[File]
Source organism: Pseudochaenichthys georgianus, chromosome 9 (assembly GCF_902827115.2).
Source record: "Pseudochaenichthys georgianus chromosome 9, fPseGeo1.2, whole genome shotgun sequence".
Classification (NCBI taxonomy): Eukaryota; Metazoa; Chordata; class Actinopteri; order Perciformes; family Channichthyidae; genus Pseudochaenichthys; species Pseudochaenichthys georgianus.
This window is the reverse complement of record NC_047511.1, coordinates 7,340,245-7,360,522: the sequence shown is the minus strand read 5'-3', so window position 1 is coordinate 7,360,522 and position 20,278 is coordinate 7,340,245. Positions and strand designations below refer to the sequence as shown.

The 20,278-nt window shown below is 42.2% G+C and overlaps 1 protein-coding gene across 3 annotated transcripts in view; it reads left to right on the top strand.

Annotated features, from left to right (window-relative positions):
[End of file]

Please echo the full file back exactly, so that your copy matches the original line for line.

Source organism: Pseudochaenichthys georgianus, chromosome 9 (assembly GCF_902827115.2).
Source record: "Pseudochaenichthys georgianus chromosome 9, fPseGeo1.2, whole genome shotgun sequence".
Classification (NCBI taxonomy): Eukaryota; Metazoa; Chordata; class Actinopteri; order Perciformes; family Channichthyidae; genus Pseudochaenichthys; species Pseudochaenichthys georgianus.
This window is the reverse complement of record NC_047511.1, coordinates 7,340,245-7,360,522: the sequence shown is the minus strand read 5'-3', so window position 1 is coordinate 7,360,522 and position 20,278 is coordinate 7,340,245. Positions and strand designations below refer to the sequence as shown.

The 20,278-nt window shown below is 42.2% G+C and overlaps 1 protein-coding gene across 3 annotated transcripts in view; it reads left to right on the top strand.

Annotated features, from left to right (window-relative positions):